Kissing Spell Rec. Eisthlinn (2001)**°
Singer Allison O'Donnell has now her residence in Kalmthout, Flanders, Belgium. Flemish folk is in a boom last years. Strangely enough (except for the electro dance music may be) this part of Belgium never experienced much progressive movements in any music genre. Also Flemish folk stayed rather traditional in style. Although many artists have the skill to open up in live explorations most recordings that make it onto CD are just ok, never fantastic. Almost all of them that I heard so far (with "Something Within" from Vera Coomans & Tom Theuns as one beautiful exception) on a pure musical inventive, personal, creative and renewing way for me don't have much interesting or original to offer for an historical international perspective on musicality. I don't understand why in studio most recordings are even more clean and simple. This item has luckily a good balanced production with technical abilities . It's mostly still rooted in what I now call old fashioned styles, played in a giggly jangling mode. This might be satisfying for lots of people, but in this way it's clear that also this item suffers from too obvious influences. In the selection of material there's some lack of imagination (3 songs are made famous by Sandy Denny), as well as in deeply interpreting the songs. The voice of Allison is pleasant but in fact doesn't reach too deep into the experience of the songs. The skilled musicians won't help this much either. "Banks of the Nile" for instance is unnecessarily rushed both in its vocal delivery and musical arrangement thus denying the song's sense of tragedy that the subject matter evokes. I liked very much the way the CD starts with an Indian tune, played almost on an Irish way, then perfectly inclined with two Irish tunes. Like most Flemish folk, all the music is played incredibly correct, and while in general this sounds rather fine, at the same time it lacks the excitement of a spontaneous spiritual nature, which progressive music had experienced so often in the seventies. Still I am sure this CD is pleasant enough for fitting into the ears of those who are already firmly fixed into what happened in general in Flemish folk music. If you look for a musically balanced CD and you like several of the traditional tunes when played very well with an added voice which sounds very pleasant you might like this CD very well.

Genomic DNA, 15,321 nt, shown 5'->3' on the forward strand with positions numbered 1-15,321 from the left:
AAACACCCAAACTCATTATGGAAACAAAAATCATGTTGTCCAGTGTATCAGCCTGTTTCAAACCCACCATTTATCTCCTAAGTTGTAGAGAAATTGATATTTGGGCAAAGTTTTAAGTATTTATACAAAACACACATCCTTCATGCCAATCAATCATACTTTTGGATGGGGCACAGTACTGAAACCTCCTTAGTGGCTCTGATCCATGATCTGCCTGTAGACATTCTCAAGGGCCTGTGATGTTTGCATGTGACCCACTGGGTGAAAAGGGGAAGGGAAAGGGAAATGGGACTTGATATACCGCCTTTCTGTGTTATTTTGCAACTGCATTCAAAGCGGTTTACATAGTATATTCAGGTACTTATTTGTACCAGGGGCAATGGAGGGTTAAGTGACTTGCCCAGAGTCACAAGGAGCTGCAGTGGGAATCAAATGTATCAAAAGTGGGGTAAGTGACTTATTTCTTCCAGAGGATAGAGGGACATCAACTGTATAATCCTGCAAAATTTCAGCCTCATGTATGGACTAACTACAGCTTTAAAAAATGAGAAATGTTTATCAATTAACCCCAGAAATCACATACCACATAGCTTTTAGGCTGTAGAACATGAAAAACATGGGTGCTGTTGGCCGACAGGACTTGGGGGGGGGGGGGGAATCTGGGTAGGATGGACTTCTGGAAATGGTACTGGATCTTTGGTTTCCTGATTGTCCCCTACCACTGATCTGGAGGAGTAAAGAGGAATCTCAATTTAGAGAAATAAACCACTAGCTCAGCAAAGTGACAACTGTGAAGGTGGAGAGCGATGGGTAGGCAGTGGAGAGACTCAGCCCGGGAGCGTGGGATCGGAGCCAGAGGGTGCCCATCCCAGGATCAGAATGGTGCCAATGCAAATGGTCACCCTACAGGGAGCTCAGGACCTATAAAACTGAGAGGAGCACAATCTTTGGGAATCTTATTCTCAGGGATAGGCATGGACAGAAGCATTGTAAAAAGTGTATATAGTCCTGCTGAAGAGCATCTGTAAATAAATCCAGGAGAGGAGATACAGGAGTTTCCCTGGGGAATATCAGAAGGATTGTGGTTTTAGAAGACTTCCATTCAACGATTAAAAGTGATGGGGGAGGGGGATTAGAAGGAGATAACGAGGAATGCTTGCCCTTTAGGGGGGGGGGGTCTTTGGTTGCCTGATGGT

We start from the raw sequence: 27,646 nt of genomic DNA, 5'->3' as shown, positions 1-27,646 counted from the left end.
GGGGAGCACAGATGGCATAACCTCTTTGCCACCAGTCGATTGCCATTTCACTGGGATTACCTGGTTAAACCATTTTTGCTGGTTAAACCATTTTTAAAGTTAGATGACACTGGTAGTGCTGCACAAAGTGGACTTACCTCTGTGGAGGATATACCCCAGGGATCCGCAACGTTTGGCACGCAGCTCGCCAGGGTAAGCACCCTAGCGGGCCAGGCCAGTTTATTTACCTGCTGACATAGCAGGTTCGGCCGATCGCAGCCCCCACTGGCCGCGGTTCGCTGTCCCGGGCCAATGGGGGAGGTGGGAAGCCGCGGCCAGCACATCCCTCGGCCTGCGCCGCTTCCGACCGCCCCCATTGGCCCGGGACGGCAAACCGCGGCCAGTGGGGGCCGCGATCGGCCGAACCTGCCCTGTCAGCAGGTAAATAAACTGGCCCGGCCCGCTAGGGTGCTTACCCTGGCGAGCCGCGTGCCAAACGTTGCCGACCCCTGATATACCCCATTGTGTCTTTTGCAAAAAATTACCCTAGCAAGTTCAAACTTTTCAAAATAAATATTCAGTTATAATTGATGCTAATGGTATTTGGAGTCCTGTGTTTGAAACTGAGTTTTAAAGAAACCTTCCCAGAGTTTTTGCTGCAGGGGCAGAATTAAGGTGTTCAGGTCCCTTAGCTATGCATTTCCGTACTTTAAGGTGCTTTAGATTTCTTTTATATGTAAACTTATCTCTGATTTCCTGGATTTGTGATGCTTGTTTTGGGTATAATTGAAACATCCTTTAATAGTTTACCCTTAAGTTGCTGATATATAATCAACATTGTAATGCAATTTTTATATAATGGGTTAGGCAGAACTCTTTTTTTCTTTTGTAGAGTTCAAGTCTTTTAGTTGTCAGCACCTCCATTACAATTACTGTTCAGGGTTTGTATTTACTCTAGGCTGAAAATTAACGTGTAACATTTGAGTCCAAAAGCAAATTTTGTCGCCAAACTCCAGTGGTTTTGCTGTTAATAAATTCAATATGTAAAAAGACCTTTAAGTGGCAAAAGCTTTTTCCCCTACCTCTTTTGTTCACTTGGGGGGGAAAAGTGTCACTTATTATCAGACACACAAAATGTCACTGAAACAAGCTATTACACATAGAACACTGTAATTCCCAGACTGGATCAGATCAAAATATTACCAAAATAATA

Who cooperated here ? Philip Masure as guitarist participated with the new famous Belgian bands like Orion, Laïs, Ambrozijn. Wim Poessen, flute player, was influenced by the most traditional Irish folk bands (like Dubliners,..) and learned the Irish styled flute and pipes. Guido Picard,(together with Guido he is also a member of the traditional dance folk band "Limburgs Dansorkest") mandolins, cittern, mandola, bouzouki, played before in local folk and blues bands, specialised with his private recordings in Belgium folk music. He played with Orion, Laïs and many more. Janneke Donnersloot, is a Dutch violin player mostly for folk dance music.
Review by L.Woolfe ("Mark & the Woolfeman" -singer/songwriters radioshow-) and me, GeraldPsyche ("PVHF"-progressive crossovers radioshow) both producers on Radio Centraal, Antwerp